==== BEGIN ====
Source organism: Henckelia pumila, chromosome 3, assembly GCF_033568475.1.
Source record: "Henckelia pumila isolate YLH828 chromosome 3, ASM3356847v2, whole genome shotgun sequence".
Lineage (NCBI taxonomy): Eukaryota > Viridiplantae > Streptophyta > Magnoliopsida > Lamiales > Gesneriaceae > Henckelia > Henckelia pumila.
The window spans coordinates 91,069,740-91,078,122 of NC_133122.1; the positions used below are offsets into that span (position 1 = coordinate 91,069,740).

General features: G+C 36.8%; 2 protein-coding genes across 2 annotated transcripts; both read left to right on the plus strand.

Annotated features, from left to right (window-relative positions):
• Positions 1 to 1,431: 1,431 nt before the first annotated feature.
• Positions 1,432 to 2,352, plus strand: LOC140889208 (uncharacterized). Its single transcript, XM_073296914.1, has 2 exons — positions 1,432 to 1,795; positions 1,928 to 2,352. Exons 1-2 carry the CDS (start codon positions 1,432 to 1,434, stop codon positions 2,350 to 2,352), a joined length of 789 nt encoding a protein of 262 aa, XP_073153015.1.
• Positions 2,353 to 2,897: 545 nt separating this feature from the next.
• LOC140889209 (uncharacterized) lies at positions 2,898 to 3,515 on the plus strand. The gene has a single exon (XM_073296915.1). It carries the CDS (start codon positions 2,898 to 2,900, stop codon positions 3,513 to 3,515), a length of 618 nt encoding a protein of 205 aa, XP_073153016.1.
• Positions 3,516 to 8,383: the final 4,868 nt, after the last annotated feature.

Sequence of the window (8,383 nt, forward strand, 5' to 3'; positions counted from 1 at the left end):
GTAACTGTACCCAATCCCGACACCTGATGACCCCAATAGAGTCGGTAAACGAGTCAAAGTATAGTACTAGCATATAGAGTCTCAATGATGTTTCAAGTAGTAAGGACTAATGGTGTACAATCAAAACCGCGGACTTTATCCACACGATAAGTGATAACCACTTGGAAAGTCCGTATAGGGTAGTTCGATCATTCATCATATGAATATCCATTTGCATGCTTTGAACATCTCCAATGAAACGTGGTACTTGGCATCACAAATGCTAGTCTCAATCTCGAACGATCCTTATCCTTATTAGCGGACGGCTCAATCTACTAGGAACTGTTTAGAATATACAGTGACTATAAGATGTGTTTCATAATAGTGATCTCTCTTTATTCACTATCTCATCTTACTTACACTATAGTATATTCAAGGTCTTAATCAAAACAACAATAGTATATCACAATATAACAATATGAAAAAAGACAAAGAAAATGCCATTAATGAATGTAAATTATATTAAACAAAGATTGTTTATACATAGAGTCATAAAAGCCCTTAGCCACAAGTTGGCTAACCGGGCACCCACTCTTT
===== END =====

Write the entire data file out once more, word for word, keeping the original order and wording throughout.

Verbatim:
Source organism: Henckelia pumila, chromosome 3, assembly GCF_033568475.1.
Source record: "Henckelia pumila isolate YLH828 chromosome 3, ASM3356847v2, whole genome shotgun sequence".
Lineage (NCBI taxonomy): Eukaryota > Viridiplantae > Streptophyta > Magnoliopsida > Lamiales > Gesneriaceae > Henckelia > Henckelia pumila.
The window spans coordinates 91,069,740-91,078,122 of NC_133122.1; the positions used below are offsets into that span (position 1 = coordinate 91,069,740).

General features: G+C 36.8%; 2 protein-coding genes across 2 annotated transcripts; both read left to right on the plus strand.

Annotated features, from left to right (window-relative positions):
• Positions 1 to 1,431: 1,431 nt before the first annotated feature.
• Positions 1,432 to 2,352, plus strand: LOC140889208 (uncharacterized). Its single transcript, XM_073296914.1, has 2 exons — positions 1,432 to 1,795; positions 1,928 to 2,352. Exons 1-2 carry the CDS (start codon positions 1,432 to 1,434, stop codon positions 2,350 to 2,352), a joined length of 789 nt encoding a protein of 262 aa, XP_073153015.1.
• Positions 2,353 to 2,897: 545 nt separating this feature from the next.
• LOC140889209 (uncharacterized) lies at positions 2,898 to 3,515 on the plus strand. The gene has a single exon (XM_073296915.1). It carries the CDS (start codon positions 2,898 to 2,900, stop codon positions 3,513 to 3,515), a length of 618 nt encoding a protein of 205 aa, XP_073153016.1.
• Positions 3,516 to 8,383: the final 4,868 nt, after the last annotated feature.

Sequence of the window (8,383 nt, forward strand, 5' to 3'; positions counted from 1 at the left end):
GTAACTGTACCCAATCCCGACACCTGATGACCCCAATAGAGTCGGTAAACGAGTCAAAGTATAGTACTAGCATATAGAGTCTCAATGATGTTTCAAGTAGTAAGGACTAATGGTGTACAATCAAAACCGCGGACTTTATCCACACGATAAGTGATAACCACTTGGAAAGTCCGTATAGGGTAGTTCGATCATTCATCATATGAATATCCATTTGCATGCTTTGAACATCTCCAATGAAACGTGGTACTTGGCATCACAAATGCTAGTCTCAATCTCGAACGATCCTTATCCTTATTAGCGGACGGCTCAATCTACTAGGAACTGTTTAGAATATACAGTGACTATAAGATGTGTTTCATAATAGTGATCTCTCTTTATTCACTATCTCATCTTACTTACACTATAGTATATTCAAGGTCTTAATCAAAACAACAATAGTATATCACAATATAACAATATGAAAAAAGACAAAGAAAATGCCATTAATGAATGTAAATTATATTAAACAAAGATTGTTTATACATAGAGTCATAAAAGCCCTTAGCCACAAGTTGGCTAACCGGGCACCCACTCTTT